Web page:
Friday, January 19, 2007

Orthodox Judaism and Intellectual Independence -

Intellectual independence got me here, so why shouldn't it be something that I keep? First of all, I am no Abraham figure, I did not derive the existence of G-d or that the Torah exists through my sheer ability and toil in the nature of all that exists, as did Abraham. Rather, I live in a post-revelation period in which G-d has already revealed the Torah and therefore I am allowed to simply latch on to it. Nevertheless, in what I retrospectively call a secular Jewish upbringing, I had to go through a long series of philosophizing and thinking about the things around me in order to understand that G-d indeed existed (although I always had in inkling feeling that He did) and that His existence necessitated the adherence to His commandments. I cannot say, however, that in that oh-so-Abrahamic way I reached these conclusions on my own; no way! I went to a Conservative Jewish school until I was in 6th grade and learned much about Judaism and G-d there. After that "break away" from it (my parents put my sister and I in a public school for a variety of reasons), my interest in G-d and spirituality remained, although my formal understanding of organized religion deteriorated to the point where by high school I had absolutely no idea that two such things could have any possible relationship. I continued to dabble in books on Jewish spirituality, and I found one packet giving a simple summary of Kabbalah, and included the story of the four great Rabbi's who each studied it, with Rabbi Akiva being the only one to safely emerge. My point is that I, in this post-revelation age, had many signs pointing me to the right way. These things can definitely be considered revelations, but the kinds that G-d allows to people like me in this day and age.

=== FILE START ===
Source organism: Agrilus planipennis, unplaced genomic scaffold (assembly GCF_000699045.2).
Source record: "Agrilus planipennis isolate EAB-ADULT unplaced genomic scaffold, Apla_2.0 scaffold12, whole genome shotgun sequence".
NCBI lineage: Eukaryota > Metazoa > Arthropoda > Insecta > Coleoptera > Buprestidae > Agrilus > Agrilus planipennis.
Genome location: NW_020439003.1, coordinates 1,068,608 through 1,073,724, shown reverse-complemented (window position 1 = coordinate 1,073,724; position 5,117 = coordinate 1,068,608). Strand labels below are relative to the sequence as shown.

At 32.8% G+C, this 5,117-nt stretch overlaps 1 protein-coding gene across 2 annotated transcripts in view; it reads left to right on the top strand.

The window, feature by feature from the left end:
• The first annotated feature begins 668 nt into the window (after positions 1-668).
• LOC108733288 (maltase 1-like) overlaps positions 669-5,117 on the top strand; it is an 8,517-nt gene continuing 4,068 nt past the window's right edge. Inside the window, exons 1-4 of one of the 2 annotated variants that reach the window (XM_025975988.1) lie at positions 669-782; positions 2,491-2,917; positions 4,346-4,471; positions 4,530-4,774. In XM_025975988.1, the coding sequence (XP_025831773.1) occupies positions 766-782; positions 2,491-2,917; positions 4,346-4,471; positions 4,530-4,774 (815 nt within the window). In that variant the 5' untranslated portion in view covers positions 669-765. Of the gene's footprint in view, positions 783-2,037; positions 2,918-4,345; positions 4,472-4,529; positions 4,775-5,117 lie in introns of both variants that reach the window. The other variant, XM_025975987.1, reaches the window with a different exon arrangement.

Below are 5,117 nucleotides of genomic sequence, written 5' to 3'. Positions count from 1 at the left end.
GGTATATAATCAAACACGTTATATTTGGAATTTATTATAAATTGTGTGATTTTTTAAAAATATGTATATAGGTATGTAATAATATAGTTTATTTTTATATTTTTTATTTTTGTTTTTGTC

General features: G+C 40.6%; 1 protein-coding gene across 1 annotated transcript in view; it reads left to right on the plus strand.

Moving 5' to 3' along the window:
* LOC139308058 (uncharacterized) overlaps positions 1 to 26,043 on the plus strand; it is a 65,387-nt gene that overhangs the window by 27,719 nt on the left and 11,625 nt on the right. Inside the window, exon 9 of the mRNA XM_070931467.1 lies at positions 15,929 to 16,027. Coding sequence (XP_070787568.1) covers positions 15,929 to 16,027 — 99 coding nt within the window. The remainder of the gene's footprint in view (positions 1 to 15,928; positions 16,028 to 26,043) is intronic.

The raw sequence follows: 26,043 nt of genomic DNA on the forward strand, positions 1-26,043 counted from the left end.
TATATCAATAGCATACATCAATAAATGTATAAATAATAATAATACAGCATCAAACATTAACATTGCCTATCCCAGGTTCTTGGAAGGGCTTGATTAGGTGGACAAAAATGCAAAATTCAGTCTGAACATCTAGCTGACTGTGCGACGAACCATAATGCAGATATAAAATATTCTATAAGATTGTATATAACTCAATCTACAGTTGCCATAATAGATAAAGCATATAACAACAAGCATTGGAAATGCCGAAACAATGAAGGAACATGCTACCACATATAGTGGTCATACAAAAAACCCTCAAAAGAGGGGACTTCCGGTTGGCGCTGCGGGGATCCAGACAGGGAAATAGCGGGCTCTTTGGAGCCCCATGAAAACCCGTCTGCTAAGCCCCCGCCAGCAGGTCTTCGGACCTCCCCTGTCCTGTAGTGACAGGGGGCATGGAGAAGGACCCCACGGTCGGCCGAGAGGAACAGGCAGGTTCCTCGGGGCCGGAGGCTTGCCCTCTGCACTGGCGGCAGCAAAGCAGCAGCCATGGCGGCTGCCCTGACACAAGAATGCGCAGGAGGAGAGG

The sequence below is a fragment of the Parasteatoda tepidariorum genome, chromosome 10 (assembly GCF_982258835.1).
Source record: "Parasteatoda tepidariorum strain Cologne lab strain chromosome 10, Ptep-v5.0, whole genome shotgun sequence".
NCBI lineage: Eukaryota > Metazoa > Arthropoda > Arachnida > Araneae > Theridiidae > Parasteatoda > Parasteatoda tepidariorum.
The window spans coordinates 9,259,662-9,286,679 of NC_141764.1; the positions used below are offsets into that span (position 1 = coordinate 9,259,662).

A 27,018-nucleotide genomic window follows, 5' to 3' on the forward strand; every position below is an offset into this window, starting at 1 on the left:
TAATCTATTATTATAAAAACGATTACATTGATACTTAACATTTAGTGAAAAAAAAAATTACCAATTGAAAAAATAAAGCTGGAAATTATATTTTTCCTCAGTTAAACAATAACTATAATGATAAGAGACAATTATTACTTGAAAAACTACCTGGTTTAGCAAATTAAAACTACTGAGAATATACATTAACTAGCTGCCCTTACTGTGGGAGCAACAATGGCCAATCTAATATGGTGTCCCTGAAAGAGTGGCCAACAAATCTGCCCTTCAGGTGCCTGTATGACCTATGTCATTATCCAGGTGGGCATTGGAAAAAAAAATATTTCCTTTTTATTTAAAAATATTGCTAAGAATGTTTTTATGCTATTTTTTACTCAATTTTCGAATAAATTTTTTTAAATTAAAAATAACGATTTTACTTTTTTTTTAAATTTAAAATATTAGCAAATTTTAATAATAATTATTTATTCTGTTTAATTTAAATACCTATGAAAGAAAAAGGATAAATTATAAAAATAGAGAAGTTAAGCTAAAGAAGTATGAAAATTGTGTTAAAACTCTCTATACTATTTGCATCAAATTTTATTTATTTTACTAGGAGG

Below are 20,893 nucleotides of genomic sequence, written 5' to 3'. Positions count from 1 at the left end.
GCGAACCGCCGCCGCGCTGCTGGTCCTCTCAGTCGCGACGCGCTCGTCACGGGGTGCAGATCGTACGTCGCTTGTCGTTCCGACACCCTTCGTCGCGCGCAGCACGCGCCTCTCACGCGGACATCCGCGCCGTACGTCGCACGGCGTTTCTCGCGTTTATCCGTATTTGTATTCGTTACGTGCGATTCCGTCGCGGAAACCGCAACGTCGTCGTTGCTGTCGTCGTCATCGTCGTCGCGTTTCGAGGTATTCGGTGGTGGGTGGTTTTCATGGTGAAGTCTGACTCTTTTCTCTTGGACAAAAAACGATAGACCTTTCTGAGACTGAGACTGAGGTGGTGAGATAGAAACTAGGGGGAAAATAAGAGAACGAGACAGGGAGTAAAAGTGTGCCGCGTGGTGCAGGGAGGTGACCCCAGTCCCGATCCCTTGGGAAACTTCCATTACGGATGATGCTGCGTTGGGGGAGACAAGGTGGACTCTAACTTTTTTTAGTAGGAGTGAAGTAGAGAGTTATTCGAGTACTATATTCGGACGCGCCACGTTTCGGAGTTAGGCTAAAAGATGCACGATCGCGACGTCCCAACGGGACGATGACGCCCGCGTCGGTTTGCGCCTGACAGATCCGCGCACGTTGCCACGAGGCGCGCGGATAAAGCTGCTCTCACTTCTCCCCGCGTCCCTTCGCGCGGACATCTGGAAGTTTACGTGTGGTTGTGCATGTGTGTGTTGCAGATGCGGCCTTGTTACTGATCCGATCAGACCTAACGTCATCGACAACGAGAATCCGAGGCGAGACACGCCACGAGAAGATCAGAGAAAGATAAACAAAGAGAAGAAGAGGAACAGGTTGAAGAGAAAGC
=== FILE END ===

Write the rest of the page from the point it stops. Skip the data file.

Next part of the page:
Years later (2001) when I became an Orthodox Jew, which I saw as nothing more or less than an acceptance of the natural order by which G-d had created the world, the intellectual independence and desire to search and understand did not peter away. However, the dynamics between free and unrestricted thinking juxtaposed within a doctrinal religious framework was an entirely new experience for me. I am quite convinced that every ba'al t'shuva and convert to Judaism experience this internal tension. Further, I am also convinced that the quality of their experience as a Jew will be largely based on how well they can find the underlying unity and harmony between intellectual freedom and religious doctrine. I can accurately say that this, among many other things, has highlighted my wading into the world of Torah.

One major way that I found how to internalize and make sense of this was to understand that doctrines were products of intellectual thought. They are not dogmatic; if one rejects a doctrine simply because it is a doctrine, he has not bothered to understand the internal and external logic of such a thing. From the outside what seems to be a contradiction in terms, was to understand the process that created Judaism. Abraham himself had to toil and find the proper Divine philosophy, and to extract his mind from the functioning ways of the world around him, yet not annihilating his place within it. Once he arrived at the perfect reasoning (as perfect as a man can), G-d decided that it was the right time to reveal Himself to him. Through Abraham's reasoning and through G-d's revelation to Abraham, the Covenant between G-d and us was forged.

Our tradition calls G-d "the G-d of Abraham," and so in order to cleave myself onto Judaism, I first had to try to grasp and understand "the G-d of Abraham." Once I was able to flush, to the degree that was safe and possible, i.e., without harming my sanity and emotional well-being, the ideas of the world around me, I was able to slowly begin trading them for the ideas of Judaism, i.e., the ideas of "the G-d of Abraham." It is important to say that I did not go through a complete overhaul of the content in my head; the instruments of perception inside must remain - it is the ideas that must change. Further, many ideas have within them pieces of truth, and therefore the idea as a whole itself cannot be thrown out, but rather, the pieces that are false. This is why the ba'al t'shuva process needs to be slow, at least from a perspective of understanding what one is doing. On the other hand, it cannot be too slow where a person becomes immobile and stagnant - part of the wonder of growth is the slight discomfort felt by standing in a new place.